Skip to main content
Center for Action and Contemplation
Loving Neighbor, Loving Self
Loving Neighbor, Loving Self

Loving Large Is Our Life’s Work

Friday, May 31, 2024

One of the scribes came to Jesus and asked, “Which is the first of all the commandments?” Jesus replied, “The first is this: …‘You shall love the Lord with all your heart, with all your soul, with all your mind, and with all your strength.’ The second is like it: ‘You shall love your neighbor as yourself.’” —Mark 12:28–31 

In this homily, Father Richard considers Jesus’ response to the question, “Which is the first of all the commandments?”: 

I don’t think any of us really know how to love God with all our heart, soul, mind, and strength. We might want to love like that, but how do we put all the parts of ourselves together and actually do it? It takes our whole life to figure out what Jesus’ words might even mean. Then Jesus says, “You must love your neighbor as you love yourself” (Mark 12:31). Do any of us do that? Do we really love other people? Do we really give them as much attention as we give to ourselves? I don’t think so. We need to recognize, of course, that Jesus does imply that you must love yourself. If we hate ourselves, then how can we possibly know how to love our neighbor? We have to know proper and appropriate love of self, but we cannot stop there. 

Imagine how different the world would be if we just obeyed that one commandment—to love our neighbor as we love ourselves. It would be the most mighty political, social upheaval imaginable. The world would be radically different if human beings really treated other people as they would like to be treated. We can take this as a simple rule of thumb: What would I want from that person right now? What would be helpful for me to receive? Well, there’s our commandment. There’s our obligation to do to others!  

It’s so simple that we can see why we put all our attention on the Ten Commandments, or the hundreds of other regulations culture and religion place on us. It’s much easier to worry about things that keep us “pure,” so to speak, but are of little consequence.  

I think the scribe is asking a very good question. After all is said and done, it comes down to loving God and loving our neighbor—and that implies loving ourselves. If I said this without quoting Jesus, I could be accused of oversimplifying or ignoring some of the important commandments, but thank God Jesus said it first. He taught that it’s all about love, and in the end, that’s all we’re all going to be judged for. Did we love? Did we love life? Did we love ourselves? Did we love God and did we love our neighbor? Concentrating on that takes just about our whole lifetime and we won’t have much time left over to worry about what other people are doing or not doing. Our job is to love God, love ourselves, and love our neighbor.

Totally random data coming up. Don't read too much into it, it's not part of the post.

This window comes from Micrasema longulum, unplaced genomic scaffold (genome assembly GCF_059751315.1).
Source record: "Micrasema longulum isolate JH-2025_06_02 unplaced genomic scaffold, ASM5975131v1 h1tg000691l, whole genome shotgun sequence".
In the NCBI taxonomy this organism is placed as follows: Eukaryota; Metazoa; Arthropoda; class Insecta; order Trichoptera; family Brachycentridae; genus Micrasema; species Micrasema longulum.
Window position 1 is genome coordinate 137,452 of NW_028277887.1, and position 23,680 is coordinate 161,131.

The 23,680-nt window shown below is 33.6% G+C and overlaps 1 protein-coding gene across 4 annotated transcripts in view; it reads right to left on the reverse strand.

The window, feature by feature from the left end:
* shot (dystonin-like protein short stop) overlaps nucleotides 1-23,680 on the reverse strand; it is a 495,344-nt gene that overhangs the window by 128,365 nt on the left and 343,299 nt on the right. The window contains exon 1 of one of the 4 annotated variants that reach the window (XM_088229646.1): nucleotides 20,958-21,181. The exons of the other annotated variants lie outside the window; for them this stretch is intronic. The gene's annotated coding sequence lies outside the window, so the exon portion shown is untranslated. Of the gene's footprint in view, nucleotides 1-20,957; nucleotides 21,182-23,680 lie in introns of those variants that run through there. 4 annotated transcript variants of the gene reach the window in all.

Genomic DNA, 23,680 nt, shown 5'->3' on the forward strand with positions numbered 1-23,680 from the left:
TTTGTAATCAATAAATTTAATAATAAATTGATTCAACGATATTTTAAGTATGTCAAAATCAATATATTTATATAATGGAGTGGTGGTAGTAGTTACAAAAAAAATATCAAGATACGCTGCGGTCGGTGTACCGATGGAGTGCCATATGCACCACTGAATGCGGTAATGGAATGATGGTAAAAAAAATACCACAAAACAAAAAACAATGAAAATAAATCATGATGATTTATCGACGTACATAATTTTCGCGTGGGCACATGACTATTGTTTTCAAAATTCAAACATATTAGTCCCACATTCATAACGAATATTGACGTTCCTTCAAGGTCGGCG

Reference: 
Adapted from Richard Rohr, “613 Commandments Reduced to Two,” homily, November 3, 2012.  

Image credit and inspiration: Cynthia Magana, untitled (detail), 2016, photo, Unsplash. Click here to enlarge image. In order to care for each other, we must also take care of ourselves. 

Story from Our Community:  

One of my neighbors is very outspoken with her political views. Her yard signs sometimes aggravate other neighbors by promoting ideas that some would call conspiracy theories and other divisive ideas. As I have been reading the Daily Meditations, I have felt the spirit of Love and reconciliation grow in my heart. One day, I thanked her for her devotion, explaining that she was an important voice in our community. She looked shocked, and then quickly softened her defensive manner toward me. I felt a shift and something was transformed that day. Now, as I communicate with her, she trusts that I respect her dignity. I have begun to fold her into my life as a gift. Thank you for preparing me for this powerful moment of grace.
—Nancy C. 

Navigate by Date

This year’s theme

A candle being lit

Radical Resilience

We live in a world on fire. This year the Daily Meditations will explore contemplation as a way to build Radical Resilience so we can stand in solidarity with the world without burning up or burning out. The path ahead may be challenging, but we can walk it together.

The archives

Explore the Daily Meditations

Explore past meditations and annual themes by browsing the Daily Meditations archive. Explore by topic or use the search bar to find wisdom from specific teachers.

Join our email community

Sign-up to receive the Daily Meditations, featuring reflections on the wisdom and practices of the Christian contemplative tradition.


Hidden Fields

Find out about upcoming courses, registration dates, and new online courses.
Our theme this year is Radical Resilience. How do we tend our inner flame so we can stand in solidarity with the world without burning up or out? Meditations are emailed every day of the week, including the Weekly Summary on Saturday. Each week builds on previous topics, but you can join at any time.
In a world of fault lines and fractures, how do we expand our sense of self to include love, healing, and forgiveness—not just for ourselves or those like us, but for all? This monthly email features wisdom and stories from the emerging Christian contemplative movement. Join spiritual seekers from around the world and discover your place in the Great Story Line connecting us all in the One Great Life. Conspirare. Breathe with us.